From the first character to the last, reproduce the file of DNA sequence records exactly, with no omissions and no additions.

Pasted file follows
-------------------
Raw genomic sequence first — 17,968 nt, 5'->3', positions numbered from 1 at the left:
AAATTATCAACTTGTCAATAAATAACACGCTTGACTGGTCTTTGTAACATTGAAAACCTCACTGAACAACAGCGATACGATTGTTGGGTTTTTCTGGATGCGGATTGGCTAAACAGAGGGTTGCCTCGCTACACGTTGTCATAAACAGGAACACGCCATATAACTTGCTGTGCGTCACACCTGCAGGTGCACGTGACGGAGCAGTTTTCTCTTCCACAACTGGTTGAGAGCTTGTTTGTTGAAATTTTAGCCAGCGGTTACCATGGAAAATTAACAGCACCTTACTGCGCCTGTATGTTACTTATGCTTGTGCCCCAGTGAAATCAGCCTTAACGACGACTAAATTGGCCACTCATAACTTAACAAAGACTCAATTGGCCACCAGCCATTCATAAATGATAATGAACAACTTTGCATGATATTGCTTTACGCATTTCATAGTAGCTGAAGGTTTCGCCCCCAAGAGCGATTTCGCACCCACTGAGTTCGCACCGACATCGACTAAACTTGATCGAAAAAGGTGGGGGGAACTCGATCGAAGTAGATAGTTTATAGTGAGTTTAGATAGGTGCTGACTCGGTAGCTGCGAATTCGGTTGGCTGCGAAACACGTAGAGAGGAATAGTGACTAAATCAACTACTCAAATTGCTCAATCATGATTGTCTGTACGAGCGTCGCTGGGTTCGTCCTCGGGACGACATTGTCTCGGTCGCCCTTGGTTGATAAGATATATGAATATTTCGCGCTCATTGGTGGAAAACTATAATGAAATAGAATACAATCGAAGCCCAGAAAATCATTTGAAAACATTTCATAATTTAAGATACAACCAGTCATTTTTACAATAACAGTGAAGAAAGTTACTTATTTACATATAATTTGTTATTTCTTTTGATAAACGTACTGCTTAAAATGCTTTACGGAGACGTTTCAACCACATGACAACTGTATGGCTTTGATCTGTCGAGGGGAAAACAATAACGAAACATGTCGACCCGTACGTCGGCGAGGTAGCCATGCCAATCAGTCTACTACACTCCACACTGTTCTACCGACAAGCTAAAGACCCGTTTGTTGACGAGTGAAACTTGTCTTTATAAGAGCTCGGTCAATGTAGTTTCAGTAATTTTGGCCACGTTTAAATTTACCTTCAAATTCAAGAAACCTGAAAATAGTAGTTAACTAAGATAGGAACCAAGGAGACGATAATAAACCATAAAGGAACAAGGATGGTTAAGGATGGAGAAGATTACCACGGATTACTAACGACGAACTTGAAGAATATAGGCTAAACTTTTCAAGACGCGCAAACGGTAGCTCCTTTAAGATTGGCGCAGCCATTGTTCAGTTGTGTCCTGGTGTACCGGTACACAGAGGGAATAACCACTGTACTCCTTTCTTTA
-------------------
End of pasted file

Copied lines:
Raw genomic sequence first — 17,968 nt, 5'->3', positions numbered from 1 at the left:
AAATTATCAACTTGTCAATAAATAACACGCTTGACTGGTCTTTGTAACATTGAAAACCTCACTGAACAACAGCGATACGATTGTTGGGTTTTTCTGGATGCGGATTGGCTAAACAGAGGGTTGCCTCGCTACACGTTGTCATAAACAGGAACACGCCATATAACTTGCTGTGCGTCACACCTGCAGGTGCACGTGACGGAGCAGTTTTCTCTTCCACAACTGGTTGAGAGCTTGTTTGTTGAAATTTTAGCCAGCGGTTACCATGGAAAATTAACAGCACCTTACTGCGCCTGTATGTTACTTATGCTTGTGCCCCAGTGAAATCAGCCTTAACGACGACTAAATTGGCCACTCATAACTTAACAAAGACTCAATTGGCCACCAGCCATTCATAAATGATAATGAACAACTTTGCATGATATTGCTTTACGCATTTCATAGTAGCTGAAGGTTTCGCCCCCAAGAGCGATTTCGCACCCACTGAGTTCGCACCGACATCGACTAAACTTGATCGAAAAAGGTGGGGGGAACTCGATCGAAGTAGATAGTTTATAGTGAGTTTAGATAGGTGCTGACTCGGTAGCTGCGAATTCGGTTGGCTGCGAAACACGTAGAGAGGAATAGTGACTAAATCAACTACTCAAATTGCTCAATCATGATTGTCTGTACGAGCGTCGCTGGGTTCGTCCTCGGGACGACATTGTCTCGGTCGCCCTTGGTTGATAAGATATATGAATATTTCGCGCTCATTGGTGGAAAACTATAATGAAATAGAATACAATCGAAGCCCAGAAAATCATTTGAAAACATTTCATAATTTAAGATACAACCAGTCATTTTTACAATAACAGTGAAGAAAGTTACTTATTTACATATAATTTGTTATTTCTTTTGATAAACGTACTGCTTAAAATGCTTTACGGAGACGTTTCAACCACATGACAACTGTATGGCTTTGATCTGTCGAGGGGAAAACAATAACGAAACATGTCGACCCGTACGTCGGCGAGGTAGCCATGCCAATCAGTCTACTACACTCCACACTGTTCTACCGACAAGCTAAAGACCCGTTTGTTGACGAGTGAAACTTGTCTTTATAAGAGCTCGGTCAATGTAGTTTCAGTAATTTTGGCCACGTTTAAATTTACCTTCAAATTCAAGAAACCTGAAAATAGTAGTTAACTAAGATAGGAACCAAGGAGACGATAATAAACCATAAAGGAACAAGGATGGTTAAGGATGGAGAAGATTACCACGGATTACTAACGACGAACTTGAAGAATATAGGCTAAACTTTTCAAGACGCGCAAACGGTAGCTCCTTTAAGATTGGCGCAGCCATTGTTCAGTTGTGTCCTGGTGTACCGGTACACAGAGGGAATAACCACTGTACTCCTTTCTTTA